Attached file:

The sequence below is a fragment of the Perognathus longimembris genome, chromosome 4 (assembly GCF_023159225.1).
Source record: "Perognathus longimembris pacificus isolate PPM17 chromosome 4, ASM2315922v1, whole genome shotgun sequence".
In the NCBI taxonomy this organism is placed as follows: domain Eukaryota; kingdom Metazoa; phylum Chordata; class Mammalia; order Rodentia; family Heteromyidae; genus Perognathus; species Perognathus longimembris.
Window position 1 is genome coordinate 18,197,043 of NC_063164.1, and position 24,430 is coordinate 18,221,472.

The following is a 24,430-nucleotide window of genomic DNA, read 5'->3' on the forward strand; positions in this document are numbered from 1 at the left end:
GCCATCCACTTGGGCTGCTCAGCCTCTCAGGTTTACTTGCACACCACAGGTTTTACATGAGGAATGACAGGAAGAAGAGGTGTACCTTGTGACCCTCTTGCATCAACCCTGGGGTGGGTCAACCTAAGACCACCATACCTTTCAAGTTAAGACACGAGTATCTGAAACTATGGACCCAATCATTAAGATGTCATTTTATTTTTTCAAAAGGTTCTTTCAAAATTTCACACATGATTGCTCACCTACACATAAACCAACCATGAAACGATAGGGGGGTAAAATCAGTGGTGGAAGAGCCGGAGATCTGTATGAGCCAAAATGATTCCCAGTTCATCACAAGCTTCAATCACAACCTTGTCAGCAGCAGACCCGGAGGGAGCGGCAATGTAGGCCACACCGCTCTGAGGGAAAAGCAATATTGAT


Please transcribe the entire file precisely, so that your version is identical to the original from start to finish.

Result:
The sequence below is a fragment of the Perognathus longimembris genome, chromosome 4 (assembly GCF_023159225.1).
Source record: "Perognathus longimembris pacificus isolate PPM17 chromosome 4, ASM2315922v1, whole genome shotgun sequence".
In the NCBI taxonomy this organism is placed as follows: domain Eukaryota; kingdom Metazoa; phylum Chordata; class Mammalia; order Rodentia; family Heteromyidae; genus Perognathus; species Perognathus longimembris.
Window position 1 is genome coordinate 18,197,043 of NC_063164.1, and position 24,430 is coordinate 18,221,472.

The following is a 24,430-nucleotide window of genomic DNA, read 5'->3' on the forward strand; positions in this document are numbered from 1 at the left end:
GCCATCCACTTGGGCTGCTCAGCCTCTCAGGTTTACTTGCACACCACAGGTTTTACATGAGGAATGACAGGAAGAAGAGGTGTACCTTGTGACCCTCTTGCATCAACCCTGGGGTGGGTCAACCTAAGACCACCATACCTTTCAAGTTAAGACACGAGTATCTGAAACTATGGACCCAATCATTAAGATGTCATTTTATTTTTTCAAAAGGTTCTTTCAAAATTTCACACATGATTGCTCACCTACACATAAACCAACCATGAAACGATAGGGGGGTAAAATCAGTGGTGGAAGAGCCGGAGATCTGTATGAGCCAAAATGATTCCCAGTTCATCACAAGCTTCAATCACAACCTTGTCAGCAGCAGACCCGGAGGGAGCGGCAATGTAGGCCACACCGCTCTGAGGGAAAAGCAATATTGAT